In September 2011, the cable TV network ‘The Style Channel’ ran a short documentary called “Sperm Donor: 74 Kids and More.” The cameras followed a sperm donor, ‘Ben,’ who estimates he may be the father of as many as 120-140 children. He’s not exactly shying away from the consequences: “I want to be available to these families,” he said, and “to be a resource for them.” Even so he also says “They’re not my kids. I don’t see them as my kids.” But Ben turned to donorsiblingregistry.com and found some of the biological children who were looking for him. Half-siblings to whom he was the biological father were finding one another that way too.
The New York Times has also reported a sperm donor with 150 children. These large numbers seem to be the exception rather than the rule, but it’s hard to see why they exist at all. The difficulties of ovum donation make these huge numbers of children unlikely for women. Sperm donation is far easier, and -- not only that -- but the male donor is not (ordinarily) responsible for the children, not to raise them or support them financially. There’s no disincentive for the donor that way.
The large number of offspring from a single donor can be problematic in several respects. First of all, the donor has to negotiate what relationship, if any, to have with the children born with his sperm. Some countries don’t permit full anonymity, but the United States does, so men don’t ever have to come forward if they don’t want to, but that doesn’t mean they don’t have to make a decision about seeking contact or not. Secondly, the women involved and the children have to negotiate what relationships they want to have with their ‘donor father’ and with their half-siblings, if any. All gamete donation triggers these issues, of course, but there’s a multiplier effect here when so many offspring are involved.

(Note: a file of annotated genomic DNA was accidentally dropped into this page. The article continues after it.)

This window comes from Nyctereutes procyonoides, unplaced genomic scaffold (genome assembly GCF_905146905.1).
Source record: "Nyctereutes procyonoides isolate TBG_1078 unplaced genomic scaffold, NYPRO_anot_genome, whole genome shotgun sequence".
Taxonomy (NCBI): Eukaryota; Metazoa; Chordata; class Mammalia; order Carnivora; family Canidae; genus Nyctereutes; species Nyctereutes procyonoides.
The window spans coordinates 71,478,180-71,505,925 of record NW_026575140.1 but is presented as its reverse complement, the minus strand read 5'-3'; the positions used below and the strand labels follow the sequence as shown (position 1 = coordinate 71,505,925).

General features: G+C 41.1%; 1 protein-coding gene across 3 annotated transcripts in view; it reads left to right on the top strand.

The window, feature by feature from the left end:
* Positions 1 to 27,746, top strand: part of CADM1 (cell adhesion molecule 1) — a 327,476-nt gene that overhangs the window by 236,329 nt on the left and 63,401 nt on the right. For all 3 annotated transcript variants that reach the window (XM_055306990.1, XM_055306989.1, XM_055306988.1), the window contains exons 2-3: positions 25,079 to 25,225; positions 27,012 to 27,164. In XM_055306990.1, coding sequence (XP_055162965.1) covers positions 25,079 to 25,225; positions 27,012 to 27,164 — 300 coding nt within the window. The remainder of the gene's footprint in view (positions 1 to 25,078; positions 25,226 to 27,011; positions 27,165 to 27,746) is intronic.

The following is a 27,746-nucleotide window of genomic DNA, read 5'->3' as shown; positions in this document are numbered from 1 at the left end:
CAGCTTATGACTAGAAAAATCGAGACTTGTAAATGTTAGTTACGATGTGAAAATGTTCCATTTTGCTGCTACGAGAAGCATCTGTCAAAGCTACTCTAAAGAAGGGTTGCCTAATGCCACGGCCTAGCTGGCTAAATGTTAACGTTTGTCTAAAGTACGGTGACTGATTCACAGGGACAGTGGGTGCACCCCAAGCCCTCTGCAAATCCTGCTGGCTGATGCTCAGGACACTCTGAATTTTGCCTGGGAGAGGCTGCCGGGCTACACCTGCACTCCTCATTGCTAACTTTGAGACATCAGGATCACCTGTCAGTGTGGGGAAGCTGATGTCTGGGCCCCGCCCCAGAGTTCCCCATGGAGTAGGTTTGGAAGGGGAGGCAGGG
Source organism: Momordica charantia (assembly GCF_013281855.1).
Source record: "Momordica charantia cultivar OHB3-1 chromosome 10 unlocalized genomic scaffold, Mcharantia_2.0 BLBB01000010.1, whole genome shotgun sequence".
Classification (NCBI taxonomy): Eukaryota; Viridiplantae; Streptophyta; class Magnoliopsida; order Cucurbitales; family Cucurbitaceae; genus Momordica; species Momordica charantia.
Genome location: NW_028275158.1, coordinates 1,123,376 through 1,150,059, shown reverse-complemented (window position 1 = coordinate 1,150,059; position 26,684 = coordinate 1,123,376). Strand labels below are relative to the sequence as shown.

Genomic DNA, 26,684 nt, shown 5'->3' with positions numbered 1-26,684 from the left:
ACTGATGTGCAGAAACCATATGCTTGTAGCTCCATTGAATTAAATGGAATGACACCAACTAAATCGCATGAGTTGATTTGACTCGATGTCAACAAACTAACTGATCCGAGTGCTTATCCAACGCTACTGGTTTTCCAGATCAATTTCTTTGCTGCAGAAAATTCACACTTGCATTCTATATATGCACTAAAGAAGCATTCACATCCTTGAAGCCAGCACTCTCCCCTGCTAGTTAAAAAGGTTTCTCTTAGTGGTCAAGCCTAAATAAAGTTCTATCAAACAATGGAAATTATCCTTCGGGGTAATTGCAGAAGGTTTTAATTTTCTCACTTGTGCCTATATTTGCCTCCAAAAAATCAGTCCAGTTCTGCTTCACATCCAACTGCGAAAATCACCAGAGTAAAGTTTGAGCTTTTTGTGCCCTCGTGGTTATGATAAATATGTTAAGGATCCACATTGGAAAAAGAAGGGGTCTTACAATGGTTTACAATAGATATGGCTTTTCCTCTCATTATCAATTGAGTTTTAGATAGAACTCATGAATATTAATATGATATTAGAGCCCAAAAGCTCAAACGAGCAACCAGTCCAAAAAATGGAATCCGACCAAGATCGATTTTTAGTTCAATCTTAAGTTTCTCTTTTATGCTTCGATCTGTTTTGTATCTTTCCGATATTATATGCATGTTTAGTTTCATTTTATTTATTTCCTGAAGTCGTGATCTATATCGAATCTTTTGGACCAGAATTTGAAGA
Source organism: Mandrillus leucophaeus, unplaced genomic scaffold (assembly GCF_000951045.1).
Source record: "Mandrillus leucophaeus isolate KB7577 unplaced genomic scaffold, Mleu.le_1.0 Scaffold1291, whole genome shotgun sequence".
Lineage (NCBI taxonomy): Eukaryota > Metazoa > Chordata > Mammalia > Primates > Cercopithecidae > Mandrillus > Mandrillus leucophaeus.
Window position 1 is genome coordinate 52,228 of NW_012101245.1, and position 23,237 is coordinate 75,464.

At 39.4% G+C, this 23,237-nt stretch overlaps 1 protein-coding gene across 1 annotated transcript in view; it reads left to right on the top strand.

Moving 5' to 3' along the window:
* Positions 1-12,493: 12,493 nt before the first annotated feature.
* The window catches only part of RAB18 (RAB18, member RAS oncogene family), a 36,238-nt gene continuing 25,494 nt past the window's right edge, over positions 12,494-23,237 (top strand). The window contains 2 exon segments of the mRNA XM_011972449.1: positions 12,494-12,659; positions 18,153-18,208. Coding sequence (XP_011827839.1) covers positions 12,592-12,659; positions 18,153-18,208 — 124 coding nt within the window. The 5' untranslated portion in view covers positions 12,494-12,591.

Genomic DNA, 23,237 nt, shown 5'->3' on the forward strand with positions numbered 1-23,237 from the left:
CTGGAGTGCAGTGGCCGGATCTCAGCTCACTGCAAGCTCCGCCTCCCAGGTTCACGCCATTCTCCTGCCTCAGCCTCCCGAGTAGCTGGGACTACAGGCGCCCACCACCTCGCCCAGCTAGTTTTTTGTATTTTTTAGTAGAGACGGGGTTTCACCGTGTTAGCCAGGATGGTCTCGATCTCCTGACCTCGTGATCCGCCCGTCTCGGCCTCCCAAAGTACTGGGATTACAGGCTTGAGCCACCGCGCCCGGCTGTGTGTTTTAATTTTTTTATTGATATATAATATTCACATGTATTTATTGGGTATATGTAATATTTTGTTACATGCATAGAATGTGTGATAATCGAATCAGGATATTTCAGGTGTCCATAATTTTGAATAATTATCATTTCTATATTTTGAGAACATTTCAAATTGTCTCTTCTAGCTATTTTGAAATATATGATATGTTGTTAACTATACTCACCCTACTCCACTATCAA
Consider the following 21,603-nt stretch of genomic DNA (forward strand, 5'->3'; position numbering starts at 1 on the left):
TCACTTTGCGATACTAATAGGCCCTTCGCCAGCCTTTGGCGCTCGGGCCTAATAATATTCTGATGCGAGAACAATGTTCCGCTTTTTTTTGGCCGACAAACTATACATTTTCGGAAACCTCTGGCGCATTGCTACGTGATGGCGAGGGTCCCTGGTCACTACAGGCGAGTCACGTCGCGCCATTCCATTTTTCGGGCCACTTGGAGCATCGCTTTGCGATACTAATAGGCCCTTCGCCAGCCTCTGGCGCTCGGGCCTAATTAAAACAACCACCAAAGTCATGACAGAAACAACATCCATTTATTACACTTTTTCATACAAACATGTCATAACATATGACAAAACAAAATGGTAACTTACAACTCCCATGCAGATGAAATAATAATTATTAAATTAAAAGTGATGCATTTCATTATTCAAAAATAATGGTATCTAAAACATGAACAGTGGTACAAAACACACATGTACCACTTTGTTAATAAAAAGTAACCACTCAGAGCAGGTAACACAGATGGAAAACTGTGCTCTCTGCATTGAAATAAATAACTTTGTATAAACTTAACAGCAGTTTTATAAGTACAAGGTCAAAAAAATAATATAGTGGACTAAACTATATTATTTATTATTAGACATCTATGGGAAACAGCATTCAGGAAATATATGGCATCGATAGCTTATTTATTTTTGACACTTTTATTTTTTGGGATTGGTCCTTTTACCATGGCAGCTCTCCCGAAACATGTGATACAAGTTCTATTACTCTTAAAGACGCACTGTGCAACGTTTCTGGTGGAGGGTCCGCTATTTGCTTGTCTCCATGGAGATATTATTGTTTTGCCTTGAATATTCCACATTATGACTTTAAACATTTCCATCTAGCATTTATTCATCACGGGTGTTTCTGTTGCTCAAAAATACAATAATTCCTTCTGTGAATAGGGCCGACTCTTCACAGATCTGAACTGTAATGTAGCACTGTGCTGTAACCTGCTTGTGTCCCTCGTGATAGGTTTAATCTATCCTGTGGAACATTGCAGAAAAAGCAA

Its’ hard to see why stronger standards are not in place in regard to the number of times a sperm donor may be used. The American Society for Reproductive Medicine recommends to its members that they use a donor for no more than 25 births per 800,000 people in an area. In a city the size of metro Chicago – with in excess of 9 million people – that could mean 281 children of sperm from a single donor. Even in a big metro area, that’s a big number.
What benefit is conferred on anyone by arrangements that give men dozens of children and that give children dozens of half-siblings? As far as donors are concerned, what benefit do they accrue knowing that they have dozens of children, as against a few? As far as women using the sperm are concerned, their primary benefit is a successful pregnancy, as against using sperm that has already produced dozens of children. As far as the children are concerned, it’s unclear that they derive any benefit to themselves by sharing a donor father with scores of other children.
What we’re seeing in multiple uses of a single donor is how weak professional restraint is compared to enforceable standards.